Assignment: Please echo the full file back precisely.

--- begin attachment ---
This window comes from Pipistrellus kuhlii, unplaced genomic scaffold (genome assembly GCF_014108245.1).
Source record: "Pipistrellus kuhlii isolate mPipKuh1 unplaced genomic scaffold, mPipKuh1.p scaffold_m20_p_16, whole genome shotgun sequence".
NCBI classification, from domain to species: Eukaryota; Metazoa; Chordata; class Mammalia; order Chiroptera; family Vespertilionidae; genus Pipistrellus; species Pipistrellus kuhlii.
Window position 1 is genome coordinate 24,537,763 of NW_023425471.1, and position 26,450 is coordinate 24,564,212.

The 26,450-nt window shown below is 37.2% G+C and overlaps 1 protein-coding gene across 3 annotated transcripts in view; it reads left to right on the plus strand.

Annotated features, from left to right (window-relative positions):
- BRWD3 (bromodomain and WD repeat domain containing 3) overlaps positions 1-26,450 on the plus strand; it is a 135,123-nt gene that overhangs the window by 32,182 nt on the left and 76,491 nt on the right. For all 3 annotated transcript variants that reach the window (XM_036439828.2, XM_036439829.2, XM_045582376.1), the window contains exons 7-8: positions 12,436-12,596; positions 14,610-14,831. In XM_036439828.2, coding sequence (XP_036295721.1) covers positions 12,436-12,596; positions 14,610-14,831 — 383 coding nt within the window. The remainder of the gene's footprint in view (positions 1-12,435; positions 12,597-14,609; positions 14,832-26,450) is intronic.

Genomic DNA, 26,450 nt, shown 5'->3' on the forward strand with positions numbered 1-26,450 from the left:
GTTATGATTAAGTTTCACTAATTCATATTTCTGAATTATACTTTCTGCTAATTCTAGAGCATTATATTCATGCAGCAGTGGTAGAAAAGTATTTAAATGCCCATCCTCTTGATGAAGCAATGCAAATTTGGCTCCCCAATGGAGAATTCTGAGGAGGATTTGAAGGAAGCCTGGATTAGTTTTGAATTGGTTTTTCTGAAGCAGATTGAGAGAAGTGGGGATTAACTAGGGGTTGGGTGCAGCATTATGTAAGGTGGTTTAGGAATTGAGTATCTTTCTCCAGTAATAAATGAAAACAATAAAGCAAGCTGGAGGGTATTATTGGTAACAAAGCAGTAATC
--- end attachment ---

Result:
This window comes from Pipistrellus kuhlii, unplaced genomic scaffold (genome assembly GCF_014108245.1).
Source record: "Pipistrellus kuhlii isolate mPipKuh1 unplaced genomic scaffold, mPipKuh1.p scaffold_m20_p_16, whole genome shotgun sequence".
NCBI classification, from domain to species: Eukaryota; Metazoa; Chordata; class Mammalia; order Chiroptera; family Vespertilionidae; genus Pipistrellus; species Pipistrellus kuhlii.
Window position 1 is genome coordinate 24,537,763 of NW_023425471.1, and position 26,450 is coordinate 24,564,212.

The 26,450-nt window shown below is 37.2% G+C and overlaps 1 protein-coding gene across 3 annotated transcripts in view; it reads left to right on the plus strand.

Annotated features, from left to right (window-relative positions):
- BRWD3 (bromodomain and WD repeat domain containing 3) overlaps positions 1-26,450 on the plus strand; it is a 135,123-nt gene that overhangs the window by 32,182 nt on the left and 76,491 nt on the right. For all 3 annotated transcript variants that reach the window (XM_036439828.2, XM_036439829.2, XM_045582376.1), the window contains exons 7-8: positions 12,436-12,596; positions 14,610-14,831. In XM_036439828.2, coding sequence (XP_036295721.1) covers positions 12,436-12,596; positions 14,610-14,831 — 383 coding nt within the window. The remainder of the gene's footprint in view (positions 1-12,435; positions 12,597-14,609; positions 14,832-26,450) is intronic.

Genomic DNA, 26,450 nt, shown 5'->3' on the forward strand with positions numbered 1-26,450 from the left:
GTTATGATTAAGTTTCACTAATTCATATTTCTGAATTATACTTTCTGCTAATTCTAGAGCATTATATTCATGCAGCAGTGGTAGAAAAGTATTTAAATGCCCATCCTCTTGATGAAGCAATGCAAATTTGGCTCCCCAATGGAGAATTCTGAGGAGGATTTGAAGGAAGCCTGGATTAGTTTTGAATTGGTTTTTCTGAAGCAGATTGAGAGAAGTGGGGATTAACTAGGGGTTGGGTGCAGCATTATGTAAGGTGGTTTAGGAATTGAGTATCTTTCTCCAGTAATAAATGAAAACAATAAAGCAAGCTGGAGGGTATTATTGGTAACAAAGCAGTAATC